ERIC Number: ED120276
Record Type: RIE
Publication Date: 1971
Reference Count: 0
Ghetto Children and Mathematics.
Gussett, James C.
Nonstandard English can assist rather than hinder the inner-city teacher. Once he is convinced that nonstandard English has a legitimate place in his classroom, he is on his own to devise various creative ways to employ the expressive and highly verbal language of his students. A method whereby nonstandard English can be employed to assist in the teaching of mathematics starts with the teacher requesting each of his students to provide him with a list of 15 to 20 of their favorite nonstandard English words, as well as the definitions of those words. The words should be ones that are a part of their daily lives. This will probably yield better results if it is in the form of a written homework assignment. By soliciting the students' assistance, the teacher gives them and their language a degree of status that should encourage and motivate them. Once the teacher has a substantial list of words, it is his task to create mathematics problems which incorporate the nonstandard terms. The teacher may also want to incorporate some of the customs and general background of the ghetto student. He should endeavor to make the problems meaningful and relevant. Students who previously have been encouraged and forced to reject their nonstandard English will be happy to share their words if later they can see them in print. (Author/JM)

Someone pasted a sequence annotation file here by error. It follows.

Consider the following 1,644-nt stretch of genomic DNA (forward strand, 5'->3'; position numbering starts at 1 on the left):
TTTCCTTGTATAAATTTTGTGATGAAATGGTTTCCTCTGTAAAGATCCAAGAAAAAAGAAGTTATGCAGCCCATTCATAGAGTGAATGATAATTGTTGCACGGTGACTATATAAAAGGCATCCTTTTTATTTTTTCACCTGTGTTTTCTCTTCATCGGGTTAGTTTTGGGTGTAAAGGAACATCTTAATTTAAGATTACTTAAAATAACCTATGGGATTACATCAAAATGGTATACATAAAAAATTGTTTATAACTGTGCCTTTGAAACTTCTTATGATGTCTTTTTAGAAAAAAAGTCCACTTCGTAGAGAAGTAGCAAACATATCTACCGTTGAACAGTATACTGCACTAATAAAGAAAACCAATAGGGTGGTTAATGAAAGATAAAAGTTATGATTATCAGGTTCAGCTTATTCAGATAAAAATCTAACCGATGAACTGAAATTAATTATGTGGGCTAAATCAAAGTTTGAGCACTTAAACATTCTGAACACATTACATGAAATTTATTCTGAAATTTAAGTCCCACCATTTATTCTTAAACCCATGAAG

Descriptors: Black Dialects, Black Students, Ghettos, Inner City, Instructional Materials, Language Handicaps, Mathematics Education, Nonstandard Dialects, Relevance (Education), Student Developed Materials, Student Teacher Relationship, Teacher Attitudes, Teaching Methods, Urban Language, Urban Teaching
Publication Type: Reports - Research
Education Level: N/A
Authoring Institution: N/A